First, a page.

Reviewers Who Cry Wolf

"This is the BIGGEST TREE EVER and I'm the lord of all I survey in it!!!! Wait. No, actually, it's just a tiny tree. And I'm just a cat."

Since I’ve become more of an avid Twitter-follower (because there are so many awesome writers, contests, blogs, and just plain old entertaining people on there), I’ve noticed a disturbing rise in overly-glowy peer reviews. I love that some people are keen to toot the horns of their friends or writing peers, and when one of those peeps gets their book published, said friends and peers want to give it a stellar review – not only because it sometimes deserves it (yeah.. I went there… I said, “sometimes”), but because they want shiny reviews back, and want to be seen to be positive and cheerful and just *likeable*. And there’s nothing wrong with any of that in my opinion. I’m in that boat.

But I do know a little bit about reviewing, from a film background. I took two years of film journalism at university on my film degree, and I’ve been writing since 2008 for a film magazine. Critical writing was a huge part of my course, and I loved doing it. We were taught to be honest, have thoughts to back up whatever we had to say, and of course, be mindful of the house style, voice, or tone of whatever publication the review would be placed in. Basics, right?

Then why do I see so many scorching film reviews out there – fearless, unrelenting – but when it comes to book reviews, a lot of the Tweets I see are all, “5 OUT OF 5!!!! OMG, BEST STORY EVER!!”?

To quote Lester Bangs (in Almost Famous), “Be honest…and unmerciful.” I can hear Philip Seymour Hoffman in my head when I see Tweets like that, and I know they’re nowhere near following that advice.

I do understand. No one wants to look like negative, or seem hurtful, or God forbid, sound disparaging, including me. I know that professional (good) advice tells us writers to be very mindful of how we present ourselves online. With excellent reason. But nowhere does it say that we cannot be honest. The old adage, “If you don’t have something nice to say, don’t say anything at all,” may apply here. We don’t want anyone in the industry, or the reading public for that matter, to think we’re displaying sour grapes or worse. So then, how do we fit in a bit of honesty? Maybe saying less is saying more, in that case.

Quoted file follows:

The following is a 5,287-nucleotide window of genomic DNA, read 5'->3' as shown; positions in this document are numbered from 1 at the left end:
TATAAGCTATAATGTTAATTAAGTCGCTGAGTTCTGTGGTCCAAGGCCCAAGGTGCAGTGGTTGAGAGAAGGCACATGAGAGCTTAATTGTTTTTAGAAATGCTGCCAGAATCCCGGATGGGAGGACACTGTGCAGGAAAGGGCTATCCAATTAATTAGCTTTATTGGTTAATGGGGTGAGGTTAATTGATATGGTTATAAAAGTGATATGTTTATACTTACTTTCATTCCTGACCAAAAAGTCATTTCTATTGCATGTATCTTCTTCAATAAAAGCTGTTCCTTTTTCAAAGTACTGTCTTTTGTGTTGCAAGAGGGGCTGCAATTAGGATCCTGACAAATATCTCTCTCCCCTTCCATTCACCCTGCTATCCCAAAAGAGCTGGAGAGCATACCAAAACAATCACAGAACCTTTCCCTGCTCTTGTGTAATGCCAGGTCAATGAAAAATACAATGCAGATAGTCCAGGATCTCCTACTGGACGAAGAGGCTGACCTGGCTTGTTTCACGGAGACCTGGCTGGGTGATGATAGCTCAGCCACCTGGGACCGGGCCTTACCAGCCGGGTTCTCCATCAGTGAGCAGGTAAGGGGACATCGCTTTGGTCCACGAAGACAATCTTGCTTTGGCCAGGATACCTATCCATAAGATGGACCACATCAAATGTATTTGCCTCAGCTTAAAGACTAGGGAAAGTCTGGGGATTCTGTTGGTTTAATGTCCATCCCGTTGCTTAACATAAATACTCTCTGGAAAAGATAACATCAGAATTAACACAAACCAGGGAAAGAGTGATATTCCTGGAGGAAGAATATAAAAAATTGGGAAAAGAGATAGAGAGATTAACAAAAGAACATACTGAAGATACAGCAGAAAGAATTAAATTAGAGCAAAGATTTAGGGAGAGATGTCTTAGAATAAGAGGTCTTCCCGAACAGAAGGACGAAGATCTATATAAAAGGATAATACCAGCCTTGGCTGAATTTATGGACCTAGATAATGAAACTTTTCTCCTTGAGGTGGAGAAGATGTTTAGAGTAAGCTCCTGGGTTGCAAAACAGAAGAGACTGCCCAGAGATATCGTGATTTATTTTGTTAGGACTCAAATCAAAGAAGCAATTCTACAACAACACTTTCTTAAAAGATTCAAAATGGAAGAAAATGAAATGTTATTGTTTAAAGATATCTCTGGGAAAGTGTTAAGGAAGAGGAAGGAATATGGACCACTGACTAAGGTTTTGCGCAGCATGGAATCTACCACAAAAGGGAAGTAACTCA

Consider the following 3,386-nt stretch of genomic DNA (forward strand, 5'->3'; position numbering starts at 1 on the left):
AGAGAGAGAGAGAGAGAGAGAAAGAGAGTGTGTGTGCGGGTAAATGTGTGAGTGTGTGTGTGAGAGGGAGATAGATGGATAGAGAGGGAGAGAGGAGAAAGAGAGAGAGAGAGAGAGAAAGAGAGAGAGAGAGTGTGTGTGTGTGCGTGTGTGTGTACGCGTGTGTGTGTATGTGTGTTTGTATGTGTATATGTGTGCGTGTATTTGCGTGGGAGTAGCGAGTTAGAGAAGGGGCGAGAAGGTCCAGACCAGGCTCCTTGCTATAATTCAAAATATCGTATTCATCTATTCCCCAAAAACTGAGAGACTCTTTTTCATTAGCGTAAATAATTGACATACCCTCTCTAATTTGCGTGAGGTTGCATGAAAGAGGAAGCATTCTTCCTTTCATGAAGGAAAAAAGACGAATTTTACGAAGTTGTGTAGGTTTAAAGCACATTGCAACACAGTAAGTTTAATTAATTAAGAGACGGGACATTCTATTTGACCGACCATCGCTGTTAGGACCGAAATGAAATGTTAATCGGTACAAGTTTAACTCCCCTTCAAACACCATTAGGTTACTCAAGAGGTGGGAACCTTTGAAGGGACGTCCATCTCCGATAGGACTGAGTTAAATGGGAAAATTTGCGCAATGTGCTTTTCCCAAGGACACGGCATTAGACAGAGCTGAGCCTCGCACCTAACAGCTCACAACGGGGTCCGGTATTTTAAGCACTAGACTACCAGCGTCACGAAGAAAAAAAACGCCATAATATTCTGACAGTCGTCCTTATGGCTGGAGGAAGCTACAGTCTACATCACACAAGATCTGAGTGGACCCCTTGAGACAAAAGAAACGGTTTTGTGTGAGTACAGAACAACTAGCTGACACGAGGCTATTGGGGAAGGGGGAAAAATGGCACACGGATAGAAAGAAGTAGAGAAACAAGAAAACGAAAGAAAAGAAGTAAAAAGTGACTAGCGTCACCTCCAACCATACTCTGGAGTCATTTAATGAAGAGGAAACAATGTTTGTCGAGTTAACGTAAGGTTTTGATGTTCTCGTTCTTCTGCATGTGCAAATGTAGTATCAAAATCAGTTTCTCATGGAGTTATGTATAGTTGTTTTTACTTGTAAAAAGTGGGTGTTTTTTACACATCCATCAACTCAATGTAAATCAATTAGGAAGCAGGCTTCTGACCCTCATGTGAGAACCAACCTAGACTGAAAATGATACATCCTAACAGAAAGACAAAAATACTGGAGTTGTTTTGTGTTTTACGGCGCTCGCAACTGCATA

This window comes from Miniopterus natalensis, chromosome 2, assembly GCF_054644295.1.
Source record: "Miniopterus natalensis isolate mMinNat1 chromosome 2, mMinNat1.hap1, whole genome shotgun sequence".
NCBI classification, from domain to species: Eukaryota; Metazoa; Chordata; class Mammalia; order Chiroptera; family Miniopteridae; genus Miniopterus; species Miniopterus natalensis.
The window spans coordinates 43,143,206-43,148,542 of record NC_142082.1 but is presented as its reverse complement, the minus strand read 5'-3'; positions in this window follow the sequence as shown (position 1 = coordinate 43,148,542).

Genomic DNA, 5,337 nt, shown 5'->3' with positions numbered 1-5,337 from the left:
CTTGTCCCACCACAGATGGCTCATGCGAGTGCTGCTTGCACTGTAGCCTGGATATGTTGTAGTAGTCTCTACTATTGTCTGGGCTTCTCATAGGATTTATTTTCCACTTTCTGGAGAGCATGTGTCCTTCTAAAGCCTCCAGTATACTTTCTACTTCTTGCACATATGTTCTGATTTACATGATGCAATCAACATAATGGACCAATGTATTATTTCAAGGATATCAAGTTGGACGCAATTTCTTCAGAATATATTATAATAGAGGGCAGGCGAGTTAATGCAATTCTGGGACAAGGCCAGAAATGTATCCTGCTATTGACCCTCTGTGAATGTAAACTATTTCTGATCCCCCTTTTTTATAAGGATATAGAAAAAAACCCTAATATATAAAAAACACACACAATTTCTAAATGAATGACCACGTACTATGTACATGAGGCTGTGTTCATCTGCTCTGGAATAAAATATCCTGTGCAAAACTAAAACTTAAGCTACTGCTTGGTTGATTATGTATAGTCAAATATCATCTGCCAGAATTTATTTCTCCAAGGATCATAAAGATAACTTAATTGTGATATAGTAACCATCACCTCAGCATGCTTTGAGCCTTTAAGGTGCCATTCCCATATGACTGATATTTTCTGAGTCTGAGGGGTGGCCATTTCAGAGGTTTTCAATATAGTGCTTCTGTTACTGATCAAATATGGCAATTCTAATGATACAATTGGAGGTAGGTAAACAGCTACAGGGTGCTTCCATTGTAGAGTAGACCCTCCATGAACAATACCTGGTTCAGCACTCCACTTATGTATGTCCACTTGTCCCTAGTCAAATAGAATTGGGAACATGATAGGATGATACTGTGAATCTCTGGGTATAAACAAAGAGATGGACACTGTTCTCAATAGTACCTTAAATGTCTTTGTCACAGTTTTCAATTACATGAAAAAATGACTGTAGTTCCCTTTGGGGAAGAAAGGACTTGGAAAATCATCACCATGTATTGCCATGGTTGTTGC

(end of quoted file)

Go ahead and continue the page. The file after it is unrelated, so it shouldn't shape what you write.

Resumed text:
Seriously, no one wants to send vibes out to those working in publishing that they’re negative or picky. After all, they want a following who will be kind to them, as well. They want the publishing industry to approve of their blog and reviews. And when I say, “being honest,” I am *not* talking about tearing people down, name-calling, mud-slinging, or anything. I’m just saying the more you say how amazing something is, the less inclined I am to believe you. What’s wrong with just saying, “Hey! Just finished THIS BOOK by Author Woman. Thoughtfully written! Check it out!! (insert link).” Personally, I’d be much more likely to click that link than if you start drooling and shouting at me in caps about how uber-fantastic it is.

This is why I’m wary of GoodReads. I admit I haven’t spent a lot of time on there, BUT most of the reviews I’ve read are glowing. So the day I posted a not-so-glowing review, I felt guilty, which is dumb. I was being honest. One book I had high expectations for, because of the press, publicity, and people on Twitter, fell really low below those expectations. I found it poorly written but with clever marketing. That was before my naivete was stripped away and I realised that many author-written reviews on the internet seem a bit overreaching.